Department of International Relations, Asia University.
Section 7: News and Journalism
- Time to fix our TV debates
- What was all that about, then? The media agenda in the 2019 General Election
- Pluralism or partisanship? Calibrating punditry on BBC2’s Politics Live
- Traditional majoritarian conceptions of UK politics pose a dilemma for the media in elections
- #GE2019: A tale of two elections?
- Boxing clever: negotiating gender in campaign coverage during the 2019 General Election
- Press distortion of public opinion polling: what can, or should, be done?
- The final verdict: patterns of press partisanship
- The class war election
- An uncertain future for alternative online media?
The role played by news media in the identity management of politicians as a means to control the public’s perceptions of those key individuals was a significant feature in the run up to the 2019 election. The UK’s press is heavily influenced by right-wing, neo-liberal ideologues and as such their representation of society, through their construction of an individual’s identity, reflects their interests and objectives which in turn impacts on the attitudes of large swathes of the population. During the election campaign, members of the in-group, those supportive of the status quo, were made to appear normal and likeable, reducing the figurative distance between them and the electorate, whereas the out-group, the left and the liberals, irrational and untrustworthy.
In an age of mistrust and the public’s thirst for greater democratic representation, our political system has been infiltrated by politicians claiming to be more representative of the public and an alternative to the establishment. Take for example the Brexit Party leader, Nigel Farage, who has been positioned as an everyday pint drinking, fag smoking British bloke willing to take on the elite. Alongside his anti-elite message, via the battle cry of the Brexit party, privately educated Farage positioned himself as representative of the British public. Much like his multi-billionaire friend Donald or The Donald, stirring things up on the other side of the pond, this image, propagated by the media, has resonated with a public desperate for change.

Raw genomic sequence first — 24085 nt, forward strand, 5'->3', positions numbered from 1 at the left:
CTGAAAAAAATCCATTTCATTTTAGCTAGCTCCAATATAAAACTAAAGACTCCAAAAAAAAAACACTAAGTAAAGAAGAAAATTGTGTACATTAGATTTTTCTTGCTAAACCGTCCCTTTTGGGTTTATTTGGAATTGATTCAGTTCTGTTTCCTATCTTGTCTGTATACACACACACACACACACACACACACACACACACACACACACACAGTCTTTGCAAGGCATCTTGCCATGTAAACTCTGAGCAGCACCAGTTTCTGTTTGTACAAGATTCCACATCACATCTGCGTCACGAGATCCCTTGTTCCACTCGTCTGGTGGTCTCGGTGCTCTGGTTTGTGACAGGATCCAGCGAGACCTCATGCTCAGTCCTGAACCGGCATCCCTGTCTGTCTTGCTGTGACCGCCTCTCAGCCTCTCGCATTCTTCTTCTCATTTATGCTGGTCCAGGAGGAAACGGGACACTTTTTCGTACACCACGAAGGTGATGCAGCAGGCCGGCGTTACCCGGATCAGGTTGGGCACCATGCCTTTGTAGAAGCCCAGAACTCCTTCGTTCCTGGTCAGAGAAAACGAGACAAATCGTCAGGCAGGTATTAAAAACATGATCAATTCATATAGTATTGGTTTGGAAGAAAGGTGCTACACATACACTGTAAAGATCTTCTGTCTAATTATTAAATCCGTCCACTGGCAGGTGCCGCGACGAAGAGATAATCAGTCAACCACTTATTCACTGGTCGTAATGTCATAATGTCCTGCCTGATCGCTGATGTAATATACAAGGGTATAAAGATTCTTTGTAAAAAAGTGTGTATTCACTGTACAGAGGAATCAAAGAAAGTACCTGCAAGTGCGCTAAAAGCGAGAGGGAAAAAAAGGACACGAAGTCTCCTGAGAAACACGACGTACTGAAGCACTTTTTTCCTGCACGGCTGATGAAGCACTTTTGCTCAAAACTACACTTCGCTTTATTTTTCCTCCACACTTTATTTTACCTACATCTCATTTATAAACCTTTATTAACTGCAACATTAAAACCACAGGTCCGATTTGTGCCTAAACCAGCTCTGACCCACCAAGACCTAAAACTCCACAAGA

Unsurprisingly, this unscrupulous tactic of appearing normal and empathetic to the public’s concerns, extends to more mainstream politicians who recognise the significant role personae plays in gaining power and influence. So, with their well-paid brand managers in tow they cultivate a public image which sells. The darling of the right-wing press, Boris Johnson (BJ), was rarely out of the spotlight throughout the election with significant attention placed on his buffoonery and off the cuff remarks. In ordinary circumstances, his quips about ethnic minority groups, his deceptive mis-information – the construction claim for 40 new hospitals that turned out to be only six, as an example – may have been perceived as detrimental to a Prime Ministerial candidate, yet, the media were able to manipulate this persona into something positive. In contrast to the immaculately constructed identities of past leaders such as Tony Blair, Nick Clegg and David Cameron, seen as representative of the establishment, BJ was presented as a person willing and honest enough to express his true self, differentiating him from those within the perceived elite.